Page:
Nina Coltart (1996) has commented on the oddness of ending a (therapeutic) relationship that is clearly so important to the patient and the way in which 'We have clothed this oddness in theory, technique and familiarity' (p. 149). She goes on to describe in detail how important the authenticity of the patient-therapist relationship is to the patient and how absorbing and central it can become in the patient's life. And then she adds: 'So what do we do? We bring it to an absolute end' (p. 150). No wonder 'good enough' as well as difficult endings are so hard to think about.
The counterpart of the patient's attachment may well be that the therapist has felt him or herself to be in the 'caregiving' role, which it is not easy to relinquish when it is time for therapy to end (Bowlby 1988; Holmes 2001). This is the aspect of the therapist's role which relates to the ordinary parental task of letting go of their child in the interests of furthering growth and development-in all the small and larger steps that are required in life.
The counterbalancing processes of holding and letting go need to be addressed so that a point is reached where ending therapy acquires the quality of 'a page in life' being turned. This is where the idea of 'transitions' rather than stark beginnings and endings can be helpful. In ordinary life, progressions cannot take place without letting go of something-whether this be the infant letting go of the breast, or letting go of the side of the pool and realising that they really can float or swim. The reality is that developmental processes do not take place in isolation. Beginnings and endings belong together and remain essentially paradoxical in nature. And yet if the idea of, and capacity to, tolerate paradox during a transition can be maintained there is a richness of experience which compensates for the anxieties that change inevitably brings to the inner world.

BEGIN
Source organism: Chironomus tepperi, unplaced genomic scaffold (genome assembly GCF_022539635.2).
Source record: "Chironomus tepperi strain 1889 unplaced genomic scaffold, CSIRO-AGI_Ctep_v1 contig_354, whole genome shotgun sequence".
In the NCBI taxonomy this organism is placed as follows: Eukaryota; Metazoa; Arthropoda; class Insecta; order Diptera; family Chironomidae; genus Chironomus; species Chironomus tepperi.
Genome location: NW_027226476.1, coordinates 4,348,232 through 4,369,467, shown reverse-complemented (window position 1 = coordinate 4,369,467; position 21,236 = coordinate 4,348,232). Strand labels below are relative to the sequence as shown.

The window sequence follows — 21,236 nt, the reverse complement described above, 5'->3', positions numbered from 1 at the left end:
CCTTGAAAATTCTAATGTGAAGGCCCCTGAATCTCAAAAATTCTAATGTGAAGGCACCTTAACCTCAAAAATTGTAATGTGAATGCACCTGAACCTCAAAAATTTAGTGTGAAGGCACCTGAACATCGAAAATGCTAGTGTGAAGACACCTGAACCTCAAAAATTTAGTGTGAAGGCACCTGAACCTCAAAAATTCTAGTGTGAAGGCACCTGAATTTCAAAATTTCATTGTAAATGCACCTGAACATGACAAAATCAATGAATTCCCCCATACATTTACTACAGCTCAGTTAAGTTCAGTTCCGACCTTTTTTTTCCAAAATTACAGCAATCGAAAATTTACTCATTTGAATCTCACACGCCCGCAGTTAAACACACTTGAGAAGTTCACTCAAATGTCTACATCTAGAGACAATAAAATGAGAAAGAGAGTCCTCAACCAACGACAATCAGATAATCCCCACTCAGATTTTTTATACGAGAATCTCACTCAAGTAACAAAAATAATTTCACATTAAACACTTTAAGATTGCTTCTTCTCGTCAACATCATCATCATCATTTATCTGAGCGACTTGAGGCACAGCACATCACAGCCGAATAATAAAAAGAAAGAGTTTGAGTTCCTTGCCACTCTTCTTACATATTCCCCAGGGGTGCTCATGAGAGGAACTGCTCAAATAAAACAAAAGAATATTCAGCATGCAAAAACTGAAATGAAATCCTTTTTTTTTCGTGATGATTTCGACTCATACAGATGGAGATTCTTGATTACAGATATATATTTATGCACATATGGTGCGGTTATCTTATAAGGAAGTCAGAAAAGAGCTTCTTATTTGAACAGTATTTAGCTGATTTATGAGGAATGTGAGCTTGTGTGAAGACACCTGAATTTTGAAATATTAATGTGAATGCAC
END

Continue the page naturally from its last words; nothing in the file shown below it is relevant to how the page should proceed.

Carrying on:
One of the most paradoxical and at times challenging aspects of ordinary parenting is to be able to appropriately 'let go' of a loved child, because it is
1 This chapter is based on the 1999 paper, 'Holding and letting go: some thoughts about the process of ending therapy', Journal of Child Psychotherapy, 25(3):357-378.